Supermarket Art

“Is the experience of an art gallery fundamentally different than the experience  of a supermarket ?”

Nick Bell asks this question in “The Steam Roller of Branding” regarding the issue of “branding culture”, especially art galleries as the Tate, Barbican and the Whitechapel Gallery. It is very interesting to examine the approach of early 60’s Pop artists to the very same question. The Brillo soap pad boxes, Campbell’s soup packaging and the Heinz tomato ketchup box were all made between 1962-1964 by Andy Warhol. All of these art works were created with industial production methods such as screen print, and address the question of the separation of art from mass culture. These works contain a very strong message about the consumer society and its hunger for more. In my opinion Andy Warhol was saying  that the art galleries of that period were to “clean” and “rich” and by creating a “supermarket” experience in the gallery he draws a new line between art and consuming. This is the very same line that  disturbs Nick Bell.

“they believe their customers need to be lured to look at art with a mode of address they understand from spending time in the supermarket”

I think that Artist like Andy Warhol changed the art scene and turned it to what it is today, there is no doubt it is an aesthetic and spiritual sensation to see art work in a gallery, but it is also a consuming experience. While visiting a gallery, how many times did you say to yourself  “I would hang this piece on my beautiful exposed brick wall – if I could afford it”. To me, Nick Bell’s message is the opposite of Andy Warhol’s. While Andy Warhol’s attitude is  art is fun, art can deliver a message, lets mix things up,  Nick Bell’s attitude is Art is serious, we cant treat it like it is business, its holy, please be gentle with the branding. I prefer the first approach, artists create art, and then they sell it, I see no reason treating an art gallery (graphically) differently than any other institution, (Yes, including a supermarket) as long as the graphic identity delivers the content of the institution.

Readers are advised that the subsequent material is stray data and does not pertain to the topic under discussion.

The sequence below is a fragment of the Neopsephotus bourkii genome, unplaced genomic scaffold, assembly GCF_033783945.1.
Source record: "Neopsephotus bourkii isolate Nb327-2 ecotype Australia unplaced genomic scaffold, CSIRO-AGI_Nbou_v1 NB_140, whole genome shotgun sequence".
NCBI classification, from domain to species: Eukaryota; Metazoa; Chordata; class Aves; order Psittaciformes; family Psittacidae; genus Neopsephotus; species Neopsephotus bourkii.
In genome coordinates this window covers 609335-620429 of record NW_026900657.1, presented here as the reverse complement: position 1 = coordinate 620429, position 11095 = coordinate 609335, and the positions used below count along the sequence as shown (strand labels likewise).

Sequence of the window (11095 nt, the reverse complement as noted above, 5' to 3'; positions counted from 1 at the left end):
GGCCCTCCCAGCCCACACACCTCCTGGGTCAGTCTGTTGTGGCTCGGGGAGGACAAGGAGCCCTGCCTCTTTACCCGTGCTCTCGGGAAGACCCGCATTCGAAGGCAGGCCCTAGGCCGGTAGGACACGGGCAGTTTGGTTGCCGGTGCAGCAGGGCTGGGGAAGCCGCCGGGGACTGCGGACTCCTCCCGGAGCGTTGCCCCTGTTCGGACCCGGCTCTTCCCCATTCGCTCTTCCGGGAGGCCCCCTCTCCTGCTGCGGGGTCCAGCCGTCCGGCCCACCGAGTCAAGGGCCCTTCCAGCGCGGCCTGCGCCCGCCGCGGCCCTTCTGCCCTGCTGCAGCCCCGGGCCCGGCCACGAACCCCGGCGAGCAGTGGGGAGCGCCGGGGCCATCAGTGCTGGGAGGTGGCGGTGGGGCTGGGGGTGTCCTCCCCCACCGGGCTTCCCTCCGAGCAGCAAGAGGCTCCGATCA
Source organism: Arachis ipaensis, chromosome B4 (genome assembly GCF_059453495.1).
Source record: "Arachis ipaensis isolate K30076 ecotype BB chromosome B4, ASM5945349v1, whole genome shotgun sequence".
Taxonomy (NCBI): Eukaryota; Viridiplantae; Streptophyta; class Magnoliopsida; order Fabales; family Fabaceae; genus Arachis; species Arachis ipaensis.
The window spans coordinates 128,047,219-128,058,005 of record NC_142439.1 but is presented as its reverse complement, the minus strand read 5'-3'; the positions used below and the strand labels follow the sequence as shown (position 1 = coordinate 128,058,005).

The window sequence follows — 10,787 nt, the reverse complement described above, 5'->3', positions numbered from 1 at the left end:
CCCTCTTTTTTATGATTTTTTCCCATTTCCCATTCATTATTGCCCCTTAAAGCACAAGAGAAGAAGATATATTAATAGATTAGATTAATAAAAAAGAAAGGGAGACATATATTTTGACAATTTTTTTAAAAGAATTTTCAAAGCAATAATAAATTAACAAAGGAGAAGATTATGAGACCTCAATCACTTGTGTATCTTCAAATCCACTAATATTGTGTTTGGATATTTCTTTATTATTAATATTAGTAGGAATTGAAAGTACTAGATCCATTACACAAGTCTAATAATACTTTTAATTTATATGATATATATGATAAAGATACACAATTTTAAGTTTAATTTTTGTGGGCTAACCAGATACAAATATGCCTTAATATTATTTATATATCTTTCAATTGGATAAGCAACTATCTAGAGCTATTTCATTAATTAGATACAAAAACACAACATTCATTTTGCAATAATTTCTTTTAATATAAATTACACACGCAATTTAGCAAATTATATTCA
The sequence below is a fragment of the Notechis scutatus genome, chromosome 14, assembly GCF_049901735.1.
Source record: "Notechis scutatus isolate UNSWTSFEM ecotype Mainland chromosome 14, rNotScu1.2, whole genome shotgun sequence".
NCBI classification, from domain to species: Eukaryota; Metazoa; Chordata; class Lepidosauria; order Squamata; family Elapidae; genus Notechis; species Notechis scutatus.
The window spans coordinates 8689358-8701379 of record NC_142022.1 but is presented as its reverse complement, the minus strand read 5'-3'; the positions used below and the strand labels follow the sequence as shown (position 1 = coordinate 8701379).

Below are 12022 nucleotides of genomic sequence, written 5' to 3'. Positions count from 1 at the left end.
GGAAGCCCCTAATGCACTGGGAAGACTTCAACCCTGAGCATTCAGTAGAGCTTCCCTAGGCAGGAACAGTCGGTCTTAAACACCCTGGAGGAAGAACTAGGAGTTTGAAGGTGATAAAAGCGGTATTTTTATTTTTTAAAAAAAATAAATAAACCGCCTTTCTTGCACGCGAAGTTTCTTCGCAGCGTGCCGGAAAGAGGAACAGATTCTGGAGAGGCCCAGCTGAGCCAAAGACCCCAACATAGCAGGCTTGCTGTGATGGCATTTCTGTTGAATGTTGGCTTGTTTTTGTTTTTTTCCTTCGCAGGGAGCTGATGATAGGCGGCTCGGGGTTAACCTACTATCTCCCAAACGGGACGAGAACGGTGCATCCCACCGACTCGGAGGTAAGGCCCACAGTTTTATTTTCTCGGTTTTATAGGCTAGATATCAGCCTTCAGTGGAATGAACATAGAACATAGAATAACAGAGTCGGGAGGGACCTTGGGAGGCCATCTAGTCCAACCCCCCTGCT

Posted on February 23, 2011, in Rhetoric. Bookmark the permalink. 1 Comment.

  1. I really enjoy your post. It is actually true Galleries and supermarkets have many things in common.
    Bur there is one thing they don`t share:
    Galleries work in a certain technique and IKEA (for ex.) works in a certain technique
    Not only the physical/architectone construction of a gallery is interesting to illuminate but furthermore, a certain manner how to behave in a gallery that also contributes to the characteristics of a museum. As minimalistic and reserved is the appearance of the inside of a museum similarly reserved and fairly invisible behaves the visitor. Or should the visitors behave apart from inaugurations or guided tours. It seems as if one doesn´t want to disturb the artistic vibration the artwork is
    reflecting, or it seems as if one doesn´t want to interrupt the personal interference oneself or others have with the projected work. Some aspects of behaviour are comparable to those in a church or other sacred buildings. – these rules are neither spoken nor written. Whereas in Ikea we would behave completely different but that doesn`t make graphically a difference I guess…

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